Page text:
A new compound that targets a receptor within sarcoma cancer cells shrank tumors and hampered their ability to spread in mice and pigs, a study from researchers at the University of Illinois reports. The researchers conducted a multi-year, cross-disciplinary study that went from screening potential drug candidates to identifying and synthesizing one compound, to packaging it into nanoparticles for delivery in cells, to testing it in cell cultures and finally in mice and pigs with sarcoma tumors. A team from the Carle Illinois College of Medicine collaborated with Lawrence Schook, a professor of animal sciences and an expert in pig physiology and biomedical research. Pigs share many similarities of anatomy and physiology with humans, said Schook, who is affiliated with the Carl R. Woese Institute for Genomic Biology and the Beckman Institute for Advanced Science and Technology at Illinois. His group developed a special type of cancer-susceptible pigs called “oncopigs.” These pigs are engineered to have the major mutations that cause human cancers. Thus, tumors can be generated in any tissues at any time.
The researchers targeted a protein called retinoid X receptor, which is abundant in sarcoma and other cancer cells but has low concentrations in healthy cells. A drug class targeting RXR has been developed, but it is very toxic and is limited to topical application at the clinic. While working to reduce the toxicity, Pan’s group found that the elongated structure of the clinically approved drug does not exactly match the globular shape of this nuclear receptor. The researchers decided to look for new compounds that would fit RXR better, offering more activity and fewer side effects. They began by computationally screening (high-throughput screening, HTS) more than 20,000 compounds, looking for structures that would best match the RXR target. They narrowed the field to a handful of candidates, then picked the most promising one to synthesize in the lab. After producing the compound, the researchers found that it doesn’t dissolve in water – which means it won’t be easy for the body to use. To solve this issue, the group designed a nanoparticle within which the drug candidate could be packaged for transport and delivery inside the cancer cells.
The researchers tested the compound for efficacy and toxicity, first in tissue cultures in the lab, then in mice with tumors that formed from injected cancer cells, then in oncopigs that had developed sarcomas of the skin. They found that their new drug candidate was more than three times more effective than currently available drugs. Not only did the tumors shrink, but the cancer cells were less likely to multiply and were less mobile, reducing their ability to spread to other tissues. The researchers did not see any significant toxic activity, but they did observe minor side effects that seemed to subside over time. They cautioned that further study is needed to determine side effects and effective dosages. Lastly, the researchers removed the tumors to study what the drug was doing inside the cell and how the body metabolized it. Now, the team plan to conduct a clinical trial in dogs with osteosarcoma. Dogs develop such tumors spontaneously, as humans do, and treatment is difficult. The researchers also plan to conduct escalation studies – increasing dosages to see what concentration is the most safe and effective – and to further investigate any side effects or toxicities.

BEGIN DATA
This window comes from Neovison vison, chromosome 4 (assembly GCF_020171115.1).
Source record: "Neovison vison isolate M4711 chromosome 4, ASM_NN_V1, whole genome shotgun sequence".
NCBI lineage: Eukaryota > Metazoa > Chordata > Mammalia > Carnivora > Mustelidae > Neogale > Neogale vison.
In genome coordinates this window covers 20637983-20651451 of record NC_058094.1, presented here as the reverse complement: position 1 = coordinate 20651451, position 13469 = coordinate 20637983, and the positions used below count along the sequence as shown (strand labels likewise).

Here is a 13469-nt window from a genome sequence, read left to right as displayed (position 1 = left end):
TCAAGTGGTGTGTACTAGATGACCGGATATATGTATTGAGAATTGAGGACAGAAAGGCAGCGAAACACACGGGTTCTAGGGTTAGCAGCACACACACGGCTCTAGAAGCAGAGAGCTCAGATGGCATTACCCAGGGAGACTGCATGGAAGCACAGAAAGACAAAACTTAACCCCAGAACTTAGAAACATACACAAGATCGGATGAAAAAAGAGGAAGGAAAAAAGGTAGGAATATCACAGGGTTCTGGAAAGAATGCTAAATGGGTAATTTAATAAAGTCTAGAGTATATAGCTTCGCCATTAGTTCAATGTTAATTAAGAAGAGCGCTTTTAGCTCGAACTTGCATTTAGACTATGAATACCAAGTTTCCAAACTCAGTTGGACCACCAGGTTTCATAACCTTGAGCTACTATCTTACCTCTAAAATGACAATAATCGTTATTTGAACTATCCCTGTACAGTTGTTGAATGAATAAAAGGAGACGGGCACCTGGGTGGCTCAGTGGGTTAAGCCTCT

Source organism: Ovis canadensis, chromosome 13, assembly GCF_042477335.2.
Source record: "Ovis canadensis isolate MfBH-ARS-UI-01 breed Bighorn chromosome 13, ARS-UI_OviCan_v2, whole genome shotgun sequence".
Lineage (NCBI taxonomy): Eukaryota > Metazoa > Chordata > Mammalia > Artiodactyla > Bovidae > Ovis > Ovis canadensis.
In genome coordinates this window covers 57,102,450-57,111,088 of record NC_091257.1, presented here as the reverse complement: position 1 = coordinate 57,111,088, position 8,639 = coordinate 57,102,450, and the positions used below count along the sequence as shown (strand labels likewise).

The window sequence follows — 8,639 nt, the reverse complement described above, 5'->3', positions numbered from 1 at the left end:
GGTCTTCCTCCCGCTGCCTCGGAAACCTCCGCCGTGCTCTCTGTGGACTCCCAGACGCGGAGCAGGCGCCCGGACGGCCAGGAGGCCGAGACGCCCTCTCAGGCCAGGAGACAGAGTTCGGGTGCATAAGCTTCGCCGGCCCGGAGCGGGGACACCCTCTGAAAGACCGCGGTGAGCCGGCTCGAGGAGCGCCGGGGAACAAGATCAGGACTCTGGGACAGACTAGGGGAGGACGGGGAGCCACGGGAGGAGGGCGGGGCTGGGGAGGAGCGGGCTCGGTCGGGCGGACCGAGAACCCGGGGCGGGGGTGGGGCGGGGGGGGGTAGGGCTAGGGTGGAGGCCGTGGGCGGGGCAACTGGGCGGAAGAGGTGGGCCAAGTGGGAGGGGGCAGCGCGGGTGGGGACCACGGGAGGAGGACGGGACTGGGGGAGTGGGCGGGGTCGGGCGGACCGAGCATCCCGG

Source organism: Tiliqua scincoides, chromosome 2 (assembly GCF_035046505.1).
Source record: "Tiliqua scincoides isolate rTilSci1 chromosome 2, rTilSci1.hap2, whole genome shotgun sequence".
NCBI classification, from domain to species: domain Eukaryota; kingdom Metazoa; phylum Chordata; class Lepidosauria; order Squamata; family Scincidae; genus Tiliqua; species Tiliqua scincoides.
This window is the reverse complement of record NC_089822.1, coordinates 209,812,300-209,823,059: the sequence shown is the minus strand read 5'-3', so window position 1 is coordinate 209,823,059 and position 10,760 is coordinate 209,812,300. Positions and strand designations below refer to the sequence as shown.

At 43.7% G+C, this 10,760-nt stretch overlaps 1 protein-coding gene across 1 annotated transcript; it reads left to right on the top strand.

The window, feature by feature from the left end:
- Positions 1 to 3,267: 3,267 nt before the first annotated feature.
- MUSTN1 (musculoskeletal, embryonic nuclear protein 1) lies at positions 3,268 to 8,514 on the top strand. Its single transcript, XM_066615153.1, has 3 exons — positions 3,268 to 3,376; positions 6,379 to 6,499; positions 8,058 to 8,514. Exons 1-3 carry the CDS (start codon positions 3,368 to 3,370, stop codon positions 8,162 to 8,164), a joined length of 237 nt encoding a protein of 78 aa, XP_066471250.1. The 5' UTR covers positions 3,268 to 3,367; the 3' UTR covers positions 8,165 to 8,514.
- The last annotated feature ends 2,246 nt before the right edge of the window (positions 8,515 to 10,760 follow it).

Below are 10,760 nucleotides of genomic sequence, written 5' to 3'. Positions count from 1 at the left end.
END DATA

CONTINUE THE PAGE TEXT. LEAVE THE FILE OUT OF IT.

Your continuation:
Study leader Dipanjan Pan, a professor of Bioengineering in the Carle Illinois College of Medicine, explained thoroughly: “Sarcomas are rare tumors, but they are so heterogeneous that they’re very difficult to treat; besides, they have a very poor prognosis. The receptor we targeted inside the cancer cells, the orphan nuclear receptor, is a more universal target for the varied sarcomas than markers on the surface of cells. The opportunity is huge, because this receptor is also expressed in other types of solid cancers – melanoma or liver cancers, for example. We saw that the tumor was shrinking, but that doesn’t mean the drug is working the way it’s supposed to work. We wanted to make sure that the drug was actively participating in the pathway we intended, and that it wasn’t just killing cells because it’s toxic. Interestingly, the mouse and the pig tumor data correlated with each other, and both of them corroborated our hypothesis. The drug is acting the same way in completely different species. We’d like to look at other cancers as well. This is not just for sarcoma. Wherever RXR is upregulated – for example, in melanoma or liver cancer – these agents could be utilized. RXR and other retinoid receptors also are active in Alzheimer’s disease, so that’s another thing we could explore”.
- Edited by Dr. Gianfrancesco Cormaci, PhD, specialist in Clinical Biochiemistry.
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